Simon says many of her fertility patients aren’t focused on just getting pregnant—they want to have a healthy pregnancy, be able to breast-feed, then think about their next pregnancy. “I think it’s a really good time in someone’s life. And although our book and our classes have focused on women, everything also is helpful for sperm and sperm health. It’s not all on the woman to make changes. If she has a partner and is working with a partner, they should be making these changes, too.”

More Dietitians Needed
Many dietitians are interested in fertility nutrition. Simon says that when she entered the fertility nutrition space about 20 years ago, it was largely empty. “I didn’t have any role models. I had to take what I knew from my training in preconception nutrition and prenatal nutrition, which really didn’t address fertility, and become an expert in PCOS because it’s one of the common reasons women experience infertility. I had to go to the fertility conferences so I could really understand fertility 101 and the treatments that men and women were undergoing.”

Dietitians wanting to offer fertility nutrition need to fully understand the terminology, Simon says. “If a patient comes to see you, they’re going to rattle off all these letters, and if you don’t know the lingo, you’re going to be like a deer in the headlights. Your patient might know more than you about fertility.” For learning resources, she recommends the Women’s Health and Vegetarian Nutrition dietetic practice groups, SART, ASRM, The American College of Lifestyle Medicine, and RESOLVE: The National Infertility Association. Another resource for dietitians is Early Life Nutrition Alliance, an international team of dietitians who specialize in fertility and prenatal nutrition. The organization also offers a comprehensive group coaching program that certifies dietitians in fertility nutrition.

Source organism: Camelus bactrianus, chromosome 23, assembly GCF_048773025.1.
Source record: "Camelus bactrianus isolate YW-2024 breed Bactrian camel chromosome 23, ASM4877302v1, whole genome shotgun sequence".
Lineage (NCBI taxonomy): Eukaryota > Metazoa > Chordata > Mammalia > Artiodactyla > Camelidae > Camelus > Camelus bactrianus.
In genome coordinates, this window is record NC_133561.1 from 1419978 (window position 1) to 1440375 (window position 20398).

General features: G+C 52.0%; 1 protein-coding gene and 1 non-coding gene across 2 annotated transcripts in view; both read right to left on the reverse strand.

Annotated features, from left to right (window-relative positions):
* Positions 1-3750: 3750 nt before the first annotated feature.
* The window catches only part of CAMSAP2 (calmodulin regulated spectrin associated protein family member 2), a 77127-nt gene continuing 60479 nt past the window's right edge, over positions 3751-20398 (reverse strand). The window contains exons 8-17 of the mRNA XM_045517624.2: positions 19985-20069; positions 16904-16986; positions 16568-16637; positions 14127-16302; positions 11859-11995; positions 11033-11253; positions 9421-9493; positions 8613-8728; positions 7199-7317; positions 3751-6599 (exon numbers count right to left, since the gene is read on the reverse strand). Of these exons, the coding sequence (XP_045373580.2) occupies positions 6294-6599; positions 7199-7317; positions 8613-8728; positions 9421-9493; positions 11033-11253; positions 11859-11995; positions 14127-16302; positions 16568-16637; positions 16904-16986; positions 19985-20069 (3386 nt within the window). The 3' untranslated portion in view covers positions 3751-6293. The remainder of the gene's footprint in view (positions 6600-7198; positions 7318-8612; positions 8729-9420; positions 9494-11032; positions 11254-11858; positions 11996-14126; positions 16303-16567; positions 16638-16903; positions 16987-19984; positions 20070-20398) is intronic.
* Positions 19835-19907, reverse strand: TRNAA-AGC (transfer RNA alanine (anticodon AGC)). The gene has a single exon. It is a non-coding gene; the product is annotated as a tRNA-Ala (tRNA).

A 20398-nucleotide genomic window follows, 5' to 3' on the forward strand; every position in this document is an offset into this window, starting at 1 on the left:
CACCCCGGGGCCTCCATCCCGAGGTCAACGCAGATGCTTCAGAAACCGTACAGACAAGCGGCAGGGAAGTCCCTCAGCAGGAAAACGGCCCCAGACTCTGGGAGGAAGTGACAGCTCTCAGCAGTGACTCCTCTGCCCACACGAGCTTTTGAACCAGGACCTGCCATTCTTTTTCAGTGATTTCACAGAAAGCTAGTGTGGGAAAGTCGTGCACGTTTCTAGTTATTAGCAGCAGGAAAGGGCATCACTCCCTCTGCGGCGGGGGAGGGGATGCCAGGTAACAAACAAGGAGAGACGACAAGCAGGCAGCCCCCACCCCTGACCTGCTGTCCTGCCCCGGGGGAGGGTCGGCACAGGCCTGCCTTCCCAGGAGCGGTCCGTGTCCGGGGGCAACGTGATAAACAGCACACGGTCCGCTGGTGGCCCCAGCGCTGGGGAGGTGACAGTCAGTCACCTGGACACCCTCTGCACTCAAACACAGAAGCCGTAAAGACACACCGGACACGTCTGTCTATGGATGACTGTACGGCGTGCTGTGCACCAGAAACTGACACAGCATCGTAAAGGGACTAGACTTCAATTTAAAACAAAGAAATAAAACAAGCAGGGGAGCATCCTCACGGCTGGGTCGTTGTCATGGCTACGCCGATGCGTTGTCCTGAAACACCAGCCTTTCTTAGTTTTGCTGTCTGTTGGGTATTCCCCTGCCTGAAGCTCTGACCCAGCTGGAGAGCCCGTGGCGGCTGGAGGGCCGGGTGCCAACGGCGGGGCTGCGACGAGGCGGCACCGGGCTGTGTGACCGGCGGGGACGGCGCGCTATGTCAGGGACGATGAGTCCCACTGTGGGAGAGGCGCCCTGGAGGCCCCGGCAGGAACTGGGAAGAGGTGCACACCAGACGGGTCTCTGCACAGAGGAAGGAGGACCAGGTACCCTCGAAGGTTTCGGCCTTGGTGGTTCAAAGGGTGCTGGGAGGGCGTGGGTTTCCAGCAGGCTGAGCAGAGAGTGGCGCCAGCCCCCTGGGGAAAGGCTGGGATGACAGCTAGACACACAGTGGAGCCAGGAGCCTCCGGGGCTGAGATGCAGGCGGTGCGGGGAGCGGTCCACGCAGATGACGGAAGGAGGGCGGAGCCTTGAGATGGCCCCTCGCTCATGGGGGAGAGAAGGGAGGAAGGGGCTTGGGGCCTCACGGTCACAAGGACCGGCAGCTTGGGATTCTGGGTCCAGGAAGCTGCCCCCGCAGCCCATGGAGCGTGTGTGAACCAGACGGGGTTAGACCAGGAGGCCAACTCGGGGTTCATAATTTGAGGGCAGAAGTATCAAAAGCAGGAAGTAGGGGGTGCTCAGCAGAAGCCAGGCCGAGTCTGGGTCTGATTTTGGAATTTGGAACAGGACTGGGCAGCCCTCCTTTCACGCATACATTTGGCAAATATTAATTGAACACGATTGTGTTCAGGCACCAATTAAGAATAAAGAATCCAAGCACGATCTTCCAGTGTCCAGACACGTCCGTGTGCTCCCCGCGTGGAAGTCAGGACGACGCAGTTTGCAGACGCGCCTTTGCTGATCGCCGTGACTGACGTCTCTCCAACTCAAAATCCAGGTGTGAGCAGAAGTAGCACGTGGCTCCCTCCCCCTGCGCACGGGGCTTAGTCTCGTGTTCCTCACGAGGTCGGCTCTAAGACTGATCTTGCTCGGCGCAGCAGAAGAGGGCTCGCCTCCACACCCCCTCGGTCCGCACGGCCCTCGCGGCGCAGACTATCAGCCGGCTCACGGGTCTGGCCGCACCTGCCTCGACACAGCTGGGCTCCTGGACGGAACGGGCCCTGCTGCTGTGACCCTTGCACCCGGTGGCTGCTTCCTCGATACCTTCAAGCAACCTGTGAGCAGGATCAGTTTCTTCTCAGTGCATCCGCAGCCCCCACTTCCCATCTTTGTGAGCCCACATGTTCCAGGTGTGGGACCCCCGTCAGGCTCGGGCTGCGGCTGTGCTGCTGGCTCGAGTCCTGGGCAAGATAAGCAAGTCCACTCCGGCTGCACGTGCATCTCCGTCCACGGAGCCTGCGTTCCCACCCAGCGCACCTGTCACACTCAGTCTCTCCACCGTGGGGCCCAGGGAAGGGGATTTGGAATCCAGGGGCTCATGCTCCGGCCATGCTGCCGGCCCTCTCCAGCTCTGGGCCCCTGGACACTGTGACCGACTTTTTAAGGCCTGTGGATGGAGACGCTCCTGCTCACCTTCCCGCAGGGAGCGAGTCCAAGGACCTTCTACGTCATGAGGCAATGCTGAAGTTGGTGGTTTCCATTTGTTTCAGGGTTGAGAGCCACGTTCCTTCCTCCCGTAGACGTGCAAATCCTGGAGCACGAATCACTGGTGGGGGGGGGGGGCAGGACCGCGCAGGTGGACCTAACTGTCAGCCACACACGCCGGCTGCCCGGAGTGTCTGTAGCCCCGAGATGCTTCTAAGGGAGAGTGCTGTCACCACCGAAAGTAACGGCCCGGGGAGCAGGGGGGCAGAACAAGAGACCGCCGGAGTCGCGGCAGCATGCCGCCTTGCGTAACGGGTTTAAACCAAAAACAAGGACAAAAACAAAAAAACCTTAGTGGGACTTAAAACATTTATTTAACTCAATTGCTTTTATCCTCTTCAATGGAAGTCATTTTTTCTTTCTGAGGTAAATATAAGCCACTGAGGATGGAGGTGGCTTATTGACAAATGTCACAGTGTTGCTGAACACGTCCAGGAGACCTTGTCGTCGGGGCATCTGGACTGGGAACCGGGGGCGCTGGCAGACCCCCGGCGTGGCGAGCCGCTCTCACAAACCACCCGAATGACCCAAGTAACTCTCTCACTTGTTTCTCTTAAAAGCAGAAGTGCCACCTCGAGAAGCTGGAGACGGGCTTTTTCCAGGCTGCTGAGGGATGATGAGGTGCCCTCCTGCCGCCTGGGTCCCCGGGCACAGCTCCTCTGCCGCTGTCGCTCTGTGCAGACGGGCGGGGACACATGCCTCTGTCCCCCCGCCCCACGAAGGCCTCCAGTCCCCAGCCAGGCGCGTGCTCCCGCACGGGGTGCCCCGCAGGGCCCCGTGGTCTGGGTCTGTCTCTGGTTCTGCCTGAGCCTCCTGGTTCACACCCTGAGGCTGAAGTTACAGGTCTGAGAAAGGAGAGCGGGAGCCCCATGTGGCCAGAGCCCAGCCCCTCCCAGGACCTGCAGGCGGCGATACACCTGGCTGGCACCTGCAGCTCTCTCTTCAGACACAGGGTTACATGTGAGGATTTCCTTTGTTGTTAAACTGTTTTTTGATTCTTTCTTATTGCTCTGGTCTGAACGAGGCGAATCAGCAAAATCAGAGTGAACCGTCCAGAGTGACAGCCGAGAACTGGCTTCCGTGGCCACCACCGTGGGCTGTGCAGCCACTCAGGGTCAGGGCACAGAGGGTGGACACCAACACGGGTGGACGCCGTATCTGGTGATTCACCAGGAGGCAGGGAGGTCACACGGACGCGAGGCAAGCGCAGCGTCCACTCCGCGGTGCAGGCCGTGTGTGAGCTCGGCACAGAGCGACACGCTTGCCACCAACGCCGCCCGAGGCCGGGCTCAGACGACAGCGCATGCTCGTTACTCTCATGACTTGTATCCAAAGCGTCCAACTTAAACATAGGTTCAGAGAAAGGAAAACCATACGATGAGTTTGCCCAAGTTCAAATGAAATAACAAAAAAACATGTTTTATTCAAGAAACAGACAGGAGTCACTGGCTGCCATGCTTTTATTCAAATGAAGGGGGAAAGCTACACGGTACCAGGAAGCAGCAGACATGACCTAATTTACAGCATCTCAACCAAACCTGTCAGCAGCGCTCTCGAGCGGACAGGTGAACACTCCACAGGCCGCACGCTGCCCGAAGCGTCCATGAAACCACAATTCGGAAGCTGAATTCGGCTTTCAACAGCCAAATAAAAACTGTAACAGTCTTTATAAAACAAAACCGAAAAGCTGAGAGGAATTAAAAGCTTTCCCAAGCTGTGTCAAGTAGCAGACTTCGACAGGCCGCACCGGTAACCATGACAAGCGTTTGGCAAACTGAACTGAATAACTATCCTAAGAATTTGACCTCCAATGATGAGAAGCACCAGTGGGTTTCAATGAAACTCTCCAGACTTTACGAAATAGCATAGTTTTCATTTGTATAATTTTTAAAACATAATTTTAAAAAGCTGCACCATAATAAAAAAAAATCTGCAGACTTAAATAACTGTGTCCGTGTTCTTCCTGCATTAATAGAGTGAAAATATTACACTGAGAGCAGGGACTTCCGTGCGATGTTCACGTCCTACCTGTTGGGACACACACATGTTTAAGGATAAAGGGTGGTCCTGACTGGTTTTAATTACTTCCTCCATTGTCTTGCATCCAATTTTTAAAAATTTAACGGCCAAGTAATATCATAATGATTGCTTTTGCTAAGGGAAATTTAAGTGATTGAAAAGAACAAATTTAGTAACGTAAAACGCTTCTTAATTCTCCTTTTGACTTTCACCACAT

“I would speak at fertility conferences, and the doctors would be excited. They would say, ‘We don’t know any dietitians. Nobody’s reaching out to us.’ I’m happy to say that I see more dietitians, literally a handful, at the ASRM conferences. We need to have even more.”

— Carrie Dennett, MPH, RDN, is the nutrition columnist for The Seattle Times, owner of Nutrition By Carrie, and author of Healthy For Your Life: A Non-Diet Approach to Optimal Well-Being.